Photo caption:Continental Airlines Area Sales Managers were recently guests at the Grand Lido, Negril. They were hosted to a cocktail party held in their honour. Joining them (L-R standing) are Grand Lido Resident Manager Mr. Joey Issa; Judith Hill (Assistant Manager) and Michelle Hacker (Social Director).
Science and wellness advocate Joe Issa is awed by the work of scientists which has shared light on what is referred to as one of the central mysteries of human life: why we need sleep, and how it happens, as he urges citizens to sleep right for a better and healthier life.
“I think we all know that sleep is important to the proper functioning of the body, and we feel it the next day if we have not had enough sleep. Some of us take it seriously and ensure we have sufficient sleep; but some don’t, and they pay for it in the end.
“So I’m urging everyone to develop a regular sleep pattern and ensure that you get enough sleep,” said Issa, noting, “This discovery is remarkable and far reaching in terms of building awareness and understanding of the existence of our biological clock.
Issa was hailing the work of Jeffrey C Hall, Michael Rosbash and Michael W Young, who received the 2017 Nobel Peace Prize for Medicine for understanding the mysteries of how life tracks time and changes itself according to the movement of the sun, which explains what is called the biological clock.
According to The Independent, the Nobel Prize in medicine was given to the three scientists “for their discoveries of molecular mechanisms controlling the circadian rhythm”, or the biological clock. Their work helped illuminate one of the central mysteries of human life: why we need sleep, and how it happens.
The Circadian rhythms are the ways that the body keeps itself regulated with the passing of the day, and that the process can affect sleep, behavior, hormone levels, body temperature and metabolism. They show why disturbed sleep – like in the case of jet lag, or people with insomnia – can have terrifying knock-on consequences, like an increased risk of various diseases, the article said.
The researchers reportedly discovered that all types of life on Earth – from plants to humans – regulate their body clock using the sun, with special technologies inside the body. They showed how the body clock can disrupt the central ways the body works, including things like metabolism, and explained how if it is thrown off it can cause huge problems for people and other parts of life.
Catastrophic’ lack of sleep is killing us, scientist warns
The researchers “were able to peek inside our biological clock and elucidate its inner workings”, according to the Nobel committee’s citation for the more than $1m (£750m) prize. The discoveries “explain how plants, animals and humans adapt their biological rhythm so that it is synchronized with the Earth’s revolutions”, it said.
The work didn’t reveal any tips for regulating our own circadian rhythm or improving sleep, said experts. But it was a reminder of the importance of doing so – and of keeping good sleep hygiene, by ensuring that people maintain good sleep patterns and keep themselves in sync with the sun, they said during the press conference.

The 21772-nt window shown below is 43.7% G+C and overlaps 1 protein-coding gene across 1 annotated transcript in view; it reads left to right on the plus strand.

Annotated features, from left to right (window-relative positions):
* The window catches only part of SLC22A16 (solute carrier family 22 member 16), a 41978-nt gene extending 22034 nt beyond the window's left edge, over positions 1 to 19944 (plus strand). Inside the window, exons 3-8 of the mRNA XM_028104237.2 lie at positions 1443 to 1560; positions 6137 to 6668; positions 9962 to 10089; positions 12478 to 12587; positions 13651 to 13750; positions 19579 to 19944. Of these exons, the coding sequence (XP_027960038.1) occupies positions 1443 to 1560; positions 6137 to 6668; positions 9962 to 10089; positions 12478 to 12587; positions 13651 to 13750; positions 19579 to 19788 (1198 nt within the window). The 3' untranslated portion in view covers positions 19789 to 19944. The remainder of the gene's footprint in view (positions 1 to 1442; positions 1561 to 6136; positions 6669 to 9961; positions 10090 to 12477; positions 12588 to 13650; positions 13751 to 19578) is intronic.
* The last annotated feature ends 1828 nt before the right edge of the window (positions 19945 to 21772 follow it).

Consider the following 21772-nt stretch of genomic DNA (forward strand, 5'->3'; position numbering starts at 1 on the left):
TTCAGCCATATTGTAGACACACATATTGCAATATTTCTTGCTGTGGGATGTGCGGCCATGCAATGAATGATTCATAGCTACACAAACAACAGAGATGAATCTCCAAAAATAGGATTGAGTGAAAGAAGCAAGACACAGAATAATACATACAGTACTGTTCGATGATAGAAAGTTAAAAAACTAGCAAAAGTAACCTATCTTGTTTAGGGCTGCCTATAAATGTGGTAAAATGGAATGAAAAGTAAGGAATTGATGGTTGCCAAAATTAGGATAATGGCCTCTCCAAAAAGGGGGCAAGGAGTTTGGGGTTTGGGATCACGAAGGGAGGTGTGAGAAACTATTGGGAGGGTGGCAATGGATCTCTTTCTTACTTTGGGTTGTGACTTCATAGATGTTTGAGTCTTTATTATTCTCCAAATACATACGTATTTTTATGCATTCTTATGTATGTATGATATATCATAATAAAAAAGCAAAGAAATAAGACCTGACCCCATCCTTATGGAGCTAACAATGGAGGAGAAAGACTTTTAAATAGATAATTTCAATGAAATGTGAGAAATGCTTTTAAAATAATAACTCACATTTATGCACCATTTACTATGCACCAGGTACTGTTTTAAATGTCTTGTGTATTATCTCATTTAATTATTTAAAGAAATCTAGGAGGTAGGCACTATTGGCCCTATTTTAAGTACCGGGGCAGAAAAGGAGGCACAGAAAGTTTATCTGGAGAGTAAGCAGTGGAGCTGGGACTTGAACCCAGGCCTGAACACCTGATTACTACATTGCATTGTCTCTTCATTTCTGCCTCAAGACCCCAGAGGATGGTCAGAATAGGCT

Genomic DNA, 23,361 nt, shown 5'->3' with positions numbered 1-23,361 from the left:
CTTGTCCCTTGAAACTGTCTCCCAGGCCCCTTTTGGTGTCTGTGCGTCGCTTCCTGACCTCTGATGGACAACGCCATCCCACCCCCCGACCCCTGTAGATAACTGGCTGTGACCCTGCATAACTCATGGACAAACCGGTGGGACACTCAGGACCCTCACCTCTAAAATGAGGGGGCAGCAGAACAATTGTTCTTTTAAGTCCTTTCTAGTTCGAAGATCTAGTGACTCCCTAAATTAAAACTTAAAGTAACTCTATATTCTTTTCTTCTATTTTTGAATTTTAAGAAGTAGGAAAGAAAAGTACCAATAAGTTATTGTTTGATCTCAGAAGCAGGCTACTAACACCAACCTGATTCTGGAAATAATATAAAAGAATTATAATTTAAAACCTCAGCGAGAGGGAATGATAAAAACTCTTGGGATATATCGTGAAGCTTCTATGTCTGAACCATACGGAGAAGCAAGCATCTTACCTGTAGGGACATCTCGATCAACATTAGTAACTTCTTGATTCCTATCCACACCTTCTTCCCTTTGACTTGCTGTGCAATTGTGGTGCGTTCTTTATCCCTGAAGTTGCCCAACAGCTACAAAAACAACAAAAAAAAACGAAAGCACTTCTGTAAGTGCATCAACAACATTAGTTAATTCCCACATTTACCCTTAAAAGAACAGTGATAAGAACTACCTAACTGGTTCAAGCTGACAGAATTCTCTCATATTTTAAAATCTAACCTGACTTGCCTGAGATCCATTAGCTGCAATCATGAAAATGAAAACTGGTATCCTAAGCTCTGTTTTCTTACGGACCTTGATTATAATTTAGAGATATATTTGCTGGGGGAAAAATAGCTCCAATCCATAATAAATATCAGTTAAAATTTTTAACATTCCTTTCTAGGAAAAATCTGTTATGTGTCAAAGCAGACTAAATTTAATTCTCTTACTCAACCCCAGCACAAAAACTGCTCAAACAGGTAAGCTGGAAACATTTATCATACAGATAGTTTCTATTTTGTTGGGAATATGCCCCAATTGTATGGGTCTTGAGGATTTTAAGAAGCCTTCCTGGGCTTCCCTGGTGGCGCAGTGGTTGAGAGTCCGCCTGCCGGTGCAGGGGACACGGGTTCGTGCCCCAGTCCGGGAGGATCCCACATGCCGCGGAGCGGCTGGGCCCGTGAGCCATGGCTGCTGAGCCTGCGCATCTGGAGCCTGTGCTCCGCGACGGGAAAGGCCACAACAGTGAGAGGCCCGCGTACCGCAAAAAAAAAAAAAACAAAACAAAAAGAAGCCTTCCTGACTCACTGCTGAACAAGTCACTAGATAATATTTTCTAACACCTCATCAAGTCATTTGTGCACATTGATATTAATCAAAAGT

It said the win comes soon after one of the world’s leading sleep scientist argued that a “catastrophic” lack of sleep is slowly killing us and spreading damage throughout society.
The laureates reportedly used fruit flies to isolate a gene that controls the normal daily biological rhythm and showed how this gene encoded a protein that accumulates in the cell during the night and degrades during the day.
Thomas Perlmann, secretary at the Karolinska Institute Nobel Committee, described the reaction of Rosbash when first informed of the award: “He was silent and then he said ‘you are kidding me?’.”
Medicine is said to be the first of the Nobel Prizes awarded each year. The prizes for achievements in science, literature and peace were created in accordance with the will of dynamite inventor and businessman Alfred Nobel and have been awarded since 1901.
Nobel medicine laureates have included scientific greats such as Alexander Fleming, the discoverer of penicillin, and Karl Landsteiner, whose identification of separate blood types opened the way to carrying out safe transfusions.
According to the article the prize has not been without controversy, especially with the benefit of hindsight, such as with 1948 award for the discovery of DDT, a chemical that helped battle epidemics but was later banned due to its harmful environmental impact.
North coast hotelier, Mr. Joe Issa, of the SuperClubs group of resorts, is the recipient of the first annual L.B. Creary Memorial Quality of Life Award for exemplary humanitarian and philanthropical public service, in the parish of St. Mary.
The award is given to the person, who, in the judgement of the awards committee, does the most during the past year, to uplift the standard of living for the less privileged in St. Mary, particularly through the Kiwanis Club, of that parish.
The award was presented to Mr. Issa jointly by Mrs. Norma Creary, widow of Mr. Luneville B. Creary, after whom it is named; and Mr. and Mrs. Creary’s son, Mr. Richard Creary, secretary of the St. Mary Kiwanis Club.
Introducing Mr. Issa at the awards ceremony, another of the Creary’s sons, First Life Insurance executive, Mr. Don Creary, praised Mr. Issa for his “unselfish, caring and extraordinary interest in helping the less fortunate of the parish”. Mr Creary added, “Mr. Joey Issa richly deserves this honour, award and distinction today!”
Mr. Issa was humble in his acceptance speech. He said, in part, “Assistance in this endeavor is necessary. The less privileged among us must always be at the forefront of our thoughts. I am thankful and grateful I am in a position to be of assistance, in this manner.”
Mr. Issa went on to encourage others in a similar position as his, to help the less fortunate. He congratulated the St. Mary Kiwanis Club for what he described as its “sterling example of humanitarian assistance to the community,” and pledged his continued personal assistance to the club.